American chocolate manufacturers just don’t select the same grade of cocoa or take the same level of care with their products. Ghirardelli is a prototypical example of a “premium” American chocolatier. Its products are OK, but they’re kind of flat. They lack the subtlety and richness of many less expensive European brands.

    That said, there are some mom-and-pop shops that produce nice chocolate pieces (Oh Chocolate! in Seattle comes to mind)… but even then, most of the appeal is from the structure and preparation of the candies, not the quality of the chocolate itself.


    I think Switzerland sells the best chocolate. France and the Netherlands sell the best cocoa. And Belgium indisputably sells the best chocolate pieces. :-)

  77. typetive says:

    baglunch – I suggested just that at lifehacker a couple of times, no one seems to think that’s very useful (or doesn’t want to go around compiling the info).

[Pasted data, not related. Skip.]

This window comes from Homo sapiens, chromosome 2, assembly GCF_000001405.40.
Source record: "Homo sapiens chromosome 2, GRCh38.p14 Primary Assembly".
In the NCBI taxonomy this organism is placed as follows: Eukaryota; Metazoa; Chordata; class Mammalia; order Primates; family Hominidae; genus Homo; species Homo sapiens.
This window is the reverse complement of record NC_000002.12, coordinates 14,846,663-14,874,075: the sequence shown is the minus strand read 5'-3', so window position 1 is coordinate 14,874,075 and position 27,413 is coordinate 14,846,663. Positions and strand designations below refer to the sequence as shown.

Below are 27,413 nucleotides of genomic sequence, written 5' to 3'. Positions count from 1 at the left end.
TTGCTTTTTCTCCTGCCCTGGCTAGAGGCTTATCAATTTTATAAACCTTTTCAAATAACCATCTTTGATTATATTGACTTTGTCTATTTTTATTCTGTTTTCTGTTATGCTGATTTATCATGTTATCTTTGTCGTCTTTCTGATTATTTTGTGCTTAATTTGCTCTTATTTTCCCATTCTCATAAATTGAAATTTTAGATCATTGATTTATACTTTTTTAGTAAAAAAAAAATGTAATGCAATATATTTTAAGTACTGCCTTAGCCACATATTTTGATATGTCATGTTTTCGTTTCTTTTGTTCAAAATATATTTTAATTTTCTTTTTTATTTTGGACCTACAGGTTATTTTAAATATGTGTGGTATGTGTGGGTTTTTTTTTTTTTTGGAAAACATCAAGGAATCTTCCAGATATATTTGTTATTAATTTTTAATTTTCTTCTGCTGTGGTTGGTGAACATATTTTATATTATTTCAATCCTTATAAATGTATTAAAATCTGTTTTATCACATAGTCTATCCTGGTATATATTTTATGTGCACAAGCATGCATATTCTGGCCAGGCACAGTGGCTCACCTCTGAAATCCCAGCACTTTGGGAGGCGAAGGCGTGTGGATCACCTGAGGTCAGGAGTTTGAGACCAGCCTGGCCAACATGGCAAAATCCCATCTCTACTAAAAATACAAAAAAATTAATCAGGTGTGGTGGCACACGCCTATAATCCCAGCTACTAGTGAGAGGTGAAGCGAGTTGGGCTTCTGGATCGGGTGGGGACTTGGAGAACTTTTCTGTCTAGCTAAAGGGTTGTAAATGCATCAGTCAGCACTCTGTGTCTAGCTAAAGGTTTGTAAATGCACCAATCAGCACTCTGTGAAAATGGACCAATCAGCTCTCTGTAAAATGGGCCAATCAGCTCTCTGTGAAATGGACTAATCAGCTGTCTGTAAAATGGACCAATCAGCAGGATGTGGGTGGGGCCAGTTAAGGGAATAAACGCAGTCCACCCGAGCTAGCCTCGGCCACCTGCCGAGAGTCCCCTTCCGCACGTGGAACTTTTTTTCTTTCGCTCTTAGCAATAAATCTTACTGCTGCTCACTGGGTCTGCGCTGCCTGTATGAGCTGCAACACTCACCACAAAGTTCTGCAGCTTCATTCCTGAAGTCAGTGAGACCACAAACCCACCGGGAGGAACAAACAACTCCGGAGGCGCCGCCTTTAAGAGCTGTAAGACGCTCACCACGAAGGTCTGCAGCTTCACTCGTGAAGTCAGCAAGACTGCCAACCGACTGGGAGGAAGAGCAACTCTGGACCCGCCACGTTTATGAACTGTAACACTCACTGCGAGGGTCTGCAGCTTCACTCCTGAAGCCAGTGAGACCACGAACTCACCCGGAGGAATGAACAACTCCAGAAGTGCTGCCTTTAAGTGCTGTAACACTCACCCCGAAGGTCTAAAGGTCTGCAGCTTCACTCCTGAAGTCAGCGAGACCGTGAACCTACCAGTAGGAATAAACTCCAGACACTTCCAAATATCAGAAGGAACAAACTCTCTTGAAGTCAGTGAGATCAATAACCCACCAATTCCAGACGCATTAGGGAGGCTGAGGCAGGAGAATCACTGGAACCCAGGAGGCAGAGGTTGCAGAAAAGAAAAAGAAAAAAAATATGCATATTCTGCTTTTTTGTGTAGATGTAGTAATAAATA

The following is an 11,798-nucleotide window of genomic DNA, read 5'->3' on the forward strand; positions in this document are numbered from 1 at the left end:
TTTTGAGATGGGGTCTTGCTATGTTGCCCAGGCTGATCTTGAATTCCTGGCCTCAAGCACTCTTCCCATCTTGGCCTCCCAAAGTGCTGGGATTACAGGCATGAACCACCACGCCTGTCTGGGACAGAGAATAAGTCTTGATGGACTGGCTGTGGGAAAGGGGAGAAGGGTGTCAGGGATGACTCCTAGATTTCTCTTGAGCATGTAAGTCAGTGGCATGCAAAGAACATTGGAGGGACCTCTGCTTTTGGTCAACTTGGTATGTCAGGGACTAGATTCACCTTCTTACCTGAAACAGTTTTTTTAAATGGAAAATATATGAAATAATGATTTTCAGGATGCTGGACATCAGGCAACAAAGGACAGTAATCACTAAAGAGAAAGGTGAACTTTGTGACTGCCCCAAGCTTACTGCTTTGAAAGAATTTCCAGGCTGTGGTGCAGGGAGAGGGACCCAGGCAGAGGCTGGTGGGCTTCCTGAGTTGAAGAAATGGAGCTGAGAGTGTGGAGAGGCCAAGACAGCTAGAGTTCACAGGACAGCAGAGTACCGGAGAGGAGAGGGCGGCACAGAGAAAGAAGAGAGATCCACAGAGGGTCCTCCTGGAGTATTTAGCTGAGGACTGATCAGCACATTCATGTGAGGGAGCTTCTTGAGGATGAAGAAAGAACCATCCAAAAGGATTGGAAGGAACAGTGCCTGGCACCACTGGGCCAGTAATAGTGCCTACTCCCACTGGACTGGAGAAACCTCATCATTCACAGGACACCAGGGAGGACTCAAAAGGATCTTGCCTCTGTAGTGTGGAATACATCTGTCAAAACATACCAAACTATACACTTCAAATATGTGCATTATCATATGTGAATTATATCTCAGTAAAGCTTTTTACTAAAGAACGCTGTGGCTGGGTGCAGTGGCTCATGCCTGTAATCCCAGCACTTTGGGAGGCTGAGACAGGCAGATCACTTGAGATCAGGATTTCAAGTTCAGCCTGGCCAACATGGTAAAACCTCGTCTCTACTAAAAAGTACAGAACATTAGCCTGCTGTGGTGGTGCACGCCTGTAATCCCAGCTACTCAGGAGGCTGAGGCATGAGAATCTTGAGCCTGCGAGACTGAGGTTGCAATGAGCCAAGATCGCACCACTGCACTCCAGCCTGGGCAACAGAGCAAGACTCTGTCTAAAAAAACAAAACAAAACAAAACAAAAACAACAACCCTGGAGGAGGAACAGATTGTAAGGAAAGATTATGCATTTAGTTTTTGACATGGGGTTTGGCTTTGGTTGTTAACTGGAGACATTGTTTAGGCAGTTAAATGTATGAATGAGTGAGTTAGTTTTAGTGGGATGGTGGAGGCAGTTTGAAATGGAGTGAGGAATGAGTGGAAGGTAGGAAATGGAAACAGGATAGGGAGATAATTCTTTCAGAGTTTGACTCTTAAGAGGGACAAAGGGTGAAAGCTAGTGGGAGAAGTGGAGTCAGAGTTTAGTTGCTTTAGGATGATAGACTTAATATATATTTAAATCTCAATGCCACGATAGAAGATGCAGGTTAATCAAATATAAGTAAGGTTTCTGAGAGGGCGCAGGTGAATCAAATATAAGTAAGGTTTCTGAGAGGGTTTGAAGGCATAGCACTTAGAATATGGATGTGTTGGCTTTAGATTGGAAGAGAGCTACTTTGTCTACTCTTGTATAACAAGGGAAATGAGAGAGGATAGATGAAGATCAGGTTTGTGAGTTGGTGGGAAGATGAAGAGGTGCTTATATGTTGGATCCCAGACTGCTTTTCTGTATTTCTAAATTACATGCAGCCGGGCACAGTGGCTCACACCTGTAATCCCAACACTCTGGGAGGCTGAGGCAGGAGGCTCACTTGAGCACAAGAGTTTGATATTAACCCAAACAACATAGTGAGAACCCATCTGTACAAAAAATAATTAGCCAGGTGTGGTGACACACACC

78. Buran says:

    @ZekeSulastin: They do taste fine. Many things are OK past exp. date. But they should not be SELLING expired food; I picked this off the shelf in mid-March. Sorry if I implied that I wouldn’t eat them; they taste (mostly) fine.

  79. Imaginary_Friend says:

    American candy is garbage these days. Even the old standards like Snickers, Baby Ruth, Jr. Mints, Hershey bars and Butterfingers are fake tasting, too sweet, and just downright inedible. The last time I ate a Butterfinger, it gave me an immediate stomachache and I had the runs for two days. That is insane! I thought it must have been coincidence, so I waited a few months and tried it again; same result. Never again.